Remember when I told you we would spend a week or so with no electricity? Well, "what do you want to watch?" got old pretty quick. Those were the times when my family bonded the most. We would become experts at games like charades and king's corner. Don't get me wrong, it was still incredibly stressful. But to this day, if someone ever needs something, we pull together and make it happen. Cody is still a terrible sport at Taboo though.
2. You truly learn to appreciate the small things.
Every Christmas, we would have maybe one to three small inexpensive gifts under the tree, sometimes we wouldn't have any. Regardless of what was under that artificial Splendor Spruce, my sister and I always woke up first, made Mom and Dad a pot of coffee, jumped on Cody to wake up, and made our way to the living room in our jammies to see what santa had done that night. When I was 12, my mom explained that she was santa and worked hard to make us believe Santa was in the house Christmas Eve. Every year each of us would receive these beautiful letters written in glittery cursive on fancy paper. There would be ash footsteps coming from the fireplace or front door and bread crumbs on the roof from the reindeer. We treasured those memories more than any tangible gift. Thank you, Mom.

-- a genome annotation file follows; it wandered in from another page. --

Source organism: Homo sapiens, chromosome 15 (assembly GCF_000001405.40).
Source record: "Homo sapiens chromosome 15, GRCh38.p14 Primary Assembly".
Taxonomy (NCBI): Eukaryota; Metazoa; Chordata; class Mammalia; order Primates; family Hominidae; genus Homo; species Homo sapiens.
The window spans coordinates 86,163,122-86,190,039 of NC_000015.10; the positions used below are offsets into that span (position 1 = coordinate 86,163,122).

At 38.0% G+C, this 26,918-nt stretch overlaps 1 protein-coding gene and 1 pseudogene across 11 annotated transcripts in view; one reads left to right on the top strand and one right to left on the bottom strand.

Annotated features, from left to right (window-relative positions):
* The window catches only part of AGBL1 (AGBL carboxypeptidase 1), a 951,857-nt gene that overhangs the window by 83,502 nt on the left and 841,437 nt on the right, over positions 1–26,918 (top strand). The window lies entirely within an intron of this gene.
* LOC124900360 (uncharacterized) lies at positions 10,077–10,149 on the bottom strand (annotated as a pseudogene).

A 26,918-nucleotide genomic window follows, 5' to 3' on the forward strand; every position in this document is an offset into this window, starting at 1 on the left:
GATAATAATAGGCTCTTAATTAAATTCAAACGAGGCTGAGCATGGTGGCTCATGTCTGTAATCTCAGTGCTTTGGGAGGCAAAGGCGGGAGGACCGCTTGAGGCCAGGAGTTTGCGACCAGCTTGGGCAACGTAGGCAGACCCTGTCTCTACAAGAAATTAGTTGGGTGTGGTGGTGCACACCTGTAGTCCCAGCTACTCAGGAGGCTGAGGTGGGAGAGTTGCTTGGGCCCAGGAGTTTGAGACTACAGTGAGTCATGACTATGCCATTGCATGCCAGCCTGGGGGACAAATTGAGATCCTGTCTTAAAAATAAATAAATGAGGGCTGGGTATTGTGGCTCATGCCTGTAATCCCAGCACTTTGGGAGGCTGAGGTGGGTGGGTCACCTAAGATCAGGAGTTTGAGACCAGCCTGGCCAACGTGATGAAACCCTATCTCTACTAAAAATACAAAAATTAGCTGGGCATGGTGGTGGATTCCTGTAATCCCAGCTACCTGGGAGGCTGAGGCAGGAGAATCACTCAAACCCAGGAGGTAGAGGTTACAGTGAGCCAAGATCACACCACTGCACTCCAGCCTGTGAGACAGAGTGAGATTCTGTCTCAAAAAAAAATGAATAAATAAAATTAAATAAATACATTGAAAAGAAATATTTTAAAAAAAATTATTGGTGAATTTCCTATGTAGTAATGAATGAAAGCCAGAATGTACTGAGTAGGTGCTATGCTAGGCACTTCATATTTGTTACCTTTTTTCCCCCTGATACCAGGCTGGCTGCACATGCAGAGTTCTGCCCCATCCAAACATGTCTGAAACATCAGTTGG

3. It builds character.
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My biggest shocker coming to school is the amount of people who still rely on their parents. IT'S TOTALLY COOL THAT YOUR DAD CHANGES YOUR TIRE and pays your rent...and other expenses...and gives you an allowance. However, growing up in the Alexander tribe, you learned basic skills at a young age. We all could cook a meal from scratch, clean, fold and iron our laundry, sewed our own blankets and yes - scheduled our own doctor appointments, at a very young age. Momma didn't raise no fool. Which is an advantage in my eyes because it was much easier going out on my own in college than most people.
4. You definitely value hard work.
I started my first job when I was 15. Since then I have never been without a job for more than a few months. Asking my parents for $20 to see the release of "Step Brothers" in 2008 wasn't the easiest option unless dad had worked overtime that week. Ill admit it, I get a little bit of help from that good ole' financial aid to pay for the fancy sheet of paper I'll be receiving in May 2017 but, I also put in a solid 30 hours a week at my job to pay for a roof over my head and some food for my needy tummy and puppy. Hard work has also taught me how to appreciate the value of money. For now I am nothing but a bargain shopper and proud! $34.79 jacket at Target? Wait for that sale to hit, girl.